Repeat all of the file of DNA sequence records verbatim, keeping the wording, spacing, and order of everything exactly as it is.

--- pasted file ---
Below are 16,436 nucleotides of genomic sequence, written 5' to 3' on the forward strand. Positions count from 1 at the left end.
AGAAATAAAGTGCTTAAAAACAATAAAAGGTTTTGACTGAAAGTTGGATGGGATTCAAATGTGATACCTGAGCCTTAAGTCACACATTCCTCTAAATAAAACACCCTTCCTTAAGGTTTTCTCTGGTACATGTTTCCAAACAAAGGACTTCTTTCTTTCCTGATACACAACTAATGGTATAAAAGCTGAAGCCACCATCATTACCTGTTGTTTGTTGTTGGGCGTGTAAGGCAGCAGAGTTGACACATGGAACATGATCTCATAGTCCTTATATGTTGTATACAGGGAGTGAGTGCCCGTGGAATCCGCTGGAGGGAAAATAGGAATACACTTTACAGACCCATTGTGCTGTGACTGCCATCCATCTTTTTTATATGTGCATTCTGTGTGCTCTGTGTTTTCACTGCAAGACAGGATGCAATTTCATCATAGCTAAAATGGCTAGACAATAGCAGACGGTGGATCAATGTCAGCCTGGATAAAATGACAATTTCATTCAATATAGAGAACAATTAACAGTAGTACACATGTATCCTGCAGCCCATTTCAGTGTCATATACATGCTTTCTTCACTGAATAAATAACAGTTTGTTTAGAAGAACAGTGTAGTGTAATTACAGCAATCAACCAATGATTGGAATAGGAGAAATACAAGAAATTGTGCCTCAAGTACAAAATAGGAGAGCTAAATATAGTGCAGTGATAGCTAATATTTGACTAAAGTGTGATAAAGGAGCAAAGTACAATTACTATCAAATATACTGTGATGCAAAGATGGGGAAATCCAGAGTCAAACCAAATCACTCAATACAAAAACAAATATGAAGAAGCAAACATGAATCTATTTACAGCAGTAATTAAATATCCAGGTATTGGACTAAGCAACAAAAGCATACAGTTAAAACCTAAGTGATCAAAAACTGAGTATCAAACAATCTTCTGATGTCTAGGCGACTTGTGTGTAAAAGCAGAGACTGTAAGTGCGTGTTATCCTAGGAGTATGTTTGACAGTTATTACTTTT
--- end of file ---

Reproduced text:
Below are 16,436 nucleotides of genomic sequence, written 5' to 3' on the forward strand. Positions count from 1 at the left end.
AGAAATAAAGTGCTTAAAAACAATAAAAGGTTTTGACTGAAAGTTGGATGGGATTCAAATGTGATACCTGAGCCTTAAGTCACACATTCCTCTAAATAAAACACCCTTCCTTAAGGTTTTCTCTGGTACATGTTTCCAAACAAAGGACTTCTTTCTTTCCTGATACACAACTAATGGTATAAAAGCTGAAGCCACCATCATTACCTGTTGTTTGTTGTTGGGCGTGTAAGGCAGCAGAGTTGACACATGGAACATGATCTCATAGTCCTTATATGTTGTATACAGGGAGTGAGTGCCCGTGGAATCCGCTGGAGGGAAAATAGGAATACACTTTACAGACCCATTGTGCTGTGACTGCCATCCATCTTTTTTATATGTGCATTCTGTGTGCTCTGTGTTTTCACTGCAAGACAGGATGCAATTTCATCATAGCTAAAATGGCTAGACAATAGCAGACGGTGGATCAATGTCAGCCTGGATAAAATGACAATTTCATTCAATATAGAGAACAATTAACAGTAGTACACATGTATCCTGCAGCCCATTTCAGTGTCATATACATGCTTTCTTCACTGAATAAATAACAGTTTGTTTAGAAGAACAGTGTAGTGTAATTACAGCAATCAACCAATGATTGGAATAGGAGAAATACAAGAAATTGTGCCTCAAGTACAAAATAGGAGAGCTAAATATAGTGCAGTGATAGCTAATATTTGACTAAAGTGTGATAAAGGAGCAAAGTACAATTACTATCAAATATACTGTGATGCAAAGATGGGGAAATCCAGAGTCAAACCAAATCACTCAATACAAAAACAAATATGAAGAAGCAAACATGAATCTATTTACAGCAGTAATTAAATATCCAGGTATTGGACTAAGCAACAAAAGCATACAGTTAAAACCTAAGTGATCAAAAACTGAGTATCAAACAATCTTCTGATGTCTAGGCGACTTGTGTGTAAAAGCAGAGACTGTAAGTGCGTGTTATCCTAGGAGTATGTTTGACAGTTATTACTTTT